The researchers led by Prof. David Miklos of the Division of Blood and Stem Cell Transplantation, Department of Medicine, Stanford University and Center for Cancer Cell Therapy at Stanford Cancer Institute in Stanford, CA, US reported on 16 June 2021 in the Journal of Clinical Oncology the results from a prospective multicentre study which seeked to determine the utility of circulating tumour DNA (ctDNA) monitoring to risk stratify and assess treatment response for patients with large B-cell lymphoma undergoing chimeric antigen receptor (CAR) T-cell therapy.
They found that ctDNA identifies patients with large B-cell lymphoma at risk for disease relapse after treatment with axicabtagene ciloleucel and at risk of developing higher-grade cytokine release syndrome (CRS) and immune effector cell–associated neurotoxicity syndrome. Moreover, ctDNA predicts disease progression with added value to standard positron emission tomography (PET) and computed tomography (CT) scans. The study team stated that ctDNA predict progression after CAR-T therapy and should be incorporated as an integral biomarker in future clinical studies of consolidation therapy after CAR-T to prevent relapse.
Axicabtagene ciloleucel is approved for the treatment of chemotherapy-refractory large B-cell lymphoma. Despite an overall response rate of 83% and a complete response (CR) rate of 58%, many patients experience progression resulting in a 2-year progression-free survival (PFS) of approximately 40%.
Serial imaging with PET and CT is the current standard of care to assess response and to detect early asymptomatic relapse after CAR T-cell therapy. However, the clinical utility of PET and CT early after CAR T-cell therapy is limited in approximately 40% of patients who achieve stable disease (SD) or partial response (PR) at 1 month after therapy. Of these patients, approximately 40% will deepen into a CR over time, whereas the remainder progress.
Clinically validated tools that could identify the patient’s trajectory earlier could lead to the development of earlier interventions, which might further improve outcomes, the authors explained in the study background. ctDNA is an emerging biomarker to risk stratify and assess treatment response to chemotherapy for patients with large B-cell lymphoma and other malignancies.
In this study, lymphoma-specific variable, diversity, and joining gene segments clonotype ctDNA sequences were frequently monitored via next-generation sequencing from the time of starting lymphodepleting chemotherapy until progression or 1 year after axicabtagene ciloleucel infusion. The study team assessed the prognostic value of ctDNA to predict outcomes and axicabtagene ciloleucel related toxicity.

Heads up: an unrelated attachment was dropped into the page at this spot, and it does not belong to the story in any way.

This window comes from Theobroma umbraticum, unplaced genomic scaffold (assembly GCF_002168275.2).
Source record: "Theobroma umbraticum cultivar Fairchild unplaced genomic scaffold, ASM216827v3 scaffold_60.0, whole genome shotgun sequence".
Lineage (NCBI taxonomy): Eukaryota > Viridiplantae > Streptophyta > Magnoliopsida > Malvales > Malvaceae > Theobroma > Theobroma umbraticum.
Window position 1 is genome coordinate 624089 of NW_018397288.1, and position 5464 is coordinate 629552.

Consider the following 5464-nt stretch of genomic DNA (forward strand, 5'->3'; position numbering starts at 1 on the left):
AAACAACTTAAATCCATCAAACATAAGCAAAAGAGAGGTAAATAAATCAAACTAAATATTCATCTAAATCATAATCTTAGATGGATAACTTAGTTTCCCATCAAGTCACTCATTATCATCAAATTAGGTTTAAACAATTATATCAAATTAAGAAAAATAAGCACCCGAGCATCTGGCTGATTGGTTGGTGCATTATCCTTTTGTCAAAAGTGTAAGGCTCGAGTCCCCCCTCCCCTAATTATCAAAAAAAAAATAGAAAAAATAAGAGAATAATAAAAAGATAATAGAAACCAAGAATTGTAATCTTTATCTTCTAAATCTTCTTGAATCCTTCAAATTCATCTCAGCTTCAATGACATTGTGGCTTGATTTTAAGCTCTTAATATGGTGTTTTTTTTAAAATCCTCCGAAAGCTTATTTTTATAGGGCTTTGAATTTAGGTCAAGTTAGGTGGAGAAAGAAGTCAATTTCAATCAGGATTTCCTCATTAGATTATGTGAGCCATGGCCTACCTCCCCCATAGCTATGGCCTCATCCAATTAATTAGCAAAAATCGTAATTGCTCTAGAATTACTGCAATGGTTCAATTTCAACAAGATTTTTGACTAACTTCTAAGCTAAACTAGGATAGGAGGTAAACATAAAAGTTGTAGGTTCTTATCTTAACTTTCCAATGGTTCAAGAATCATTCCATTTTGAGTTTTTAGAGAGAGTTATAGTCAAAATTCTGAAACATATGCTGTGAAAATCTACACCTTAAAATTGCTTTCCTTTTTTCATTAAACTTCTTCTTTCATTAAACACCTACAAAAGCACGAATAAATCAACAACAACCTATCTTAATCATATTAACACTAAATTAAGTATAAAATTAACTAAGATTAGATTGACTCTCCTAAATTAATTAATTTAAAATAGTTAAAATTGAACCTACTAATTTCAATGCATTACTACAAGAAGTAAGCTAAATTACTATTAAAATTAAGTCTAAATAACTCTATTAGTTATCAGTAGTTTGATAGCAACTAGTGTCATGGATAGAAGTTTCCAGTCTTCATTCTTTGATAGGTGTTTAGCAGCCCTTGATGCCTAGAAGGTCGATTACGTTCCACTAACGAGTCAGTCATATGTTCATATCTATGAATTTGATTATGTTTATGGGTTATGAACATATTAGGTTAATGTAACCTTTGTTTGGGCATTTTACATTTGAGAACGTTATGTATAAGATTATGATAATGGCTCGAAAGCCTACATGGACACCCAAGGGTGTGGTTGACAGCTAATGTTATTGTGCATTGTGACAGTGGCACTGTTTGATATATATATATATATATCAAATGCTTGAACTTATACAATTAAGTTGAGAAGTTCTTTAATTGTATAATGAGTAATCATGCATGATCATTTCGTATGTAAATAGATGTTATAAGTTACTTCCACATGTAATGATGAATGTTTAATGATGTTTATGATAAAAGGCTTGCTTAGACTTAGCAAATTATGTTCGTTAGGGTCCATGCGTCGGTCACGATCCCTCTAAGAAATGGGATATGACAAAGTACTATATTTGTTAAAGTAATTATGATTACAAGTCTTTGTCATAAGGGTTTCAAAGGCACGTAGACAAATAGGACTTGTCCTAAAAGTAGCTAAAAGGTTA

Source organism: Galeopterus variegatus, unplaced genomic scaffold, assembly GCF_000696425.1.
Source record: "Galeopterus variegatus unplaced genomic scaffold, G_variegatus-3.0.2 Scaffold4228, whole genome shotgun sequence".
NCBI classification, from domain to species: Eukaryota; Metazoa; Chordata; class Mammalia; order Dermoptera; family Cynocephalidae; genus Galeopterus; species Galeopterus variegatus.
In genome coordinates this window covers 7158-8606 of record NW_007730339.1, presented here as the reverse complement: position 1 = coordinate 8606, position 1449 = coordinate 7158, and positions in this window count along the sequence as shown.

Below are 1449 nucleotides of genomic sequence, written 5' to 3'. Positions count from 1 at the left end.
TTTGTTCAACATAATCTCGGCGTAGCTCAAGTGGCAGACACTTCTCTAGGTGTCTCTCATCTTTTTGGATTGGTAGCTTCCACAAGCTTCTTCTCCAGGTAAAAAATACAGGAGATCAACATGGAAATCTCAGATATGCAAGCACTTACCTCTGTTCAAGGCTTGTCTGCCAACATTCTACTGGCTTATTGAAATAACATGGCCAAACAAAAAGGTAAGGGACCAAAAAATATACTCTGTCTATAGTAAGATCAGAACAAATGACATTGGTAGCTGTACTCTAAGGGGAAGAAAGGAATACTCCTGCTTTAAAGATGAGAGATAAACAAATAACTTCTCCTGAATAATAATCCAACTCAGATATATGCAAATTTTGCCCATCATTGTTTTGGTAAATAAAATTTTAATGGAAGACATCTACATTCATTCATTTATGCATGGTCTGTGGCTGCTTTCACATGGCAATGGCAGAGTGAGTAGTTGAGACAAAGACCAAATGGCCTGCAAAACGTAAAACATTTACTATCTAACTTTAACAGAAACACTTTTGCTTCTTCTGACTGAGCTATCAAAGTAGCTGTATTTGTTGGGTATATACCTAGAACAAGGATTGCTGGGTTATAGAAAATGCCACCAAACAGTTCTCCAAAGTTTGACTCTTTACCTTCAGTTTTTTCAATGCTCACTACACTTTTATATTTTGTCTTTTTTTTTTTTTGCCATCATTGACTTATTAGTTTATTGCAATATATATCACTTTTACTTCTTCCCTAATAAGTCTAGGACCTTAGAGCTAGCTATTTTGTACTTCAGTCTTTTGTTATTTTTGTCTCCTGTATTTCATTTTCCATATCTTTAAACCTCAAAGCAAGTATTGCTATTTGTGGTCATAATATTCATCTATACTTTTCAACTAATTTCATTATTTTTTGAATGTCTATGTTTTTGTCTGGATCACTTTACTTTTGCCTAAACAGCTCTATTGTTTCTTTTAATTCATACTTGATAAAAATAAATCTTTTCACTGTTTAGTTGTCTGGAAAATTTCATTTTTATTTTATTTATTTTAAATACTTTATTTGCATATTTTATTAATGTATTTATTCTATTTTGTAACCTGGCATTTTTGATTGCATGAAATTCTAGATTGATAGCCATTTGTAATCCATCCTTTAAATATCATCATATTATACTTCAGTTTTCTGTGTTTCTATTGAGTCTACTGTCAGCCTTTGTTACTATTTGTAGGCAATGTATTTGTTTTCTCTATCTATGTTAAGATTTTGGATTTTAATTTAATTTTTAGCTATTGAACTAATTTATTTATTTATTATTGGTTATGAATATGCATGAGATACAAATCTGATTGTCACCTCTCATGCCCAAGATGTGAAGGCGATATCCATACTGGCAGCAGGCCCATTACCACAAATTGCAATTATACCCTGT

A tumour clonotype was successfully detected in 69 of 72 (96%) enrolled patients. Higher pretreatment ctDNA concentrations were associated with progression after axicabtagene ciloleucel infusion and developing CRS and/or immune effector cell–associated neurotoxicity syndrome.
Twenty-three of 33 (70%) durably responding patients versus 4 of 31 (13%) progressing patients demonstrated non-detectable ctDNA 1 week after axicabtagene ciloleucel infusion (p < 0.0001).
At day 28, patients with detectable ctDNA compared with those with undetectable ctDNA had a median PFS of 3 months versus not reached (p < 0.0001) and overall survival of 19 months versus not reached (p = 0.0080), respectively.
In patients with a radiographic PR or SD on day 28, 1 of 10 patients with concurrently undetectable ctDNA relapsed; by contrast, 15 of 17 patients with concurrently detectable ctDNA relapsed (p = 0.0001).
ctDNA was detected at or before radiographic relapse in 29 of 30 (94%) patients. All durably responding patients had undetectable ctDNA at or before 3 months after axicabtagene ciloleucel infusion.
The authors concluded that it is the first study to comprehensively evaluate ctDNA dynamics prospectively in patients undergoing CAR therapy. ctDNA-based surveillance of patients with large B-cell lymphoma undergoing axicabtagene ciloleucel may be a useful adjunct to radiographic assessments of disease status. Future studies may leverage this approach to identify patients requiring consolidative therapies following CAR therapy.
The study was supported by the US National Cancer Institute of the National Institutes of Health award and other academic grants.
Frank MJ, Hossain NM, Bukhari A, et al. Monitoring of Circulating Tumor DNA Improves Early Relapse Detection After Axicabtagene Ciloleucel Infusion in Large B-Cell Lymphoma: Results of a Prospective Multi-Institutional Trial. JCO; Published online 16 June 2021. DOI: 10.1200/JCO.21.00377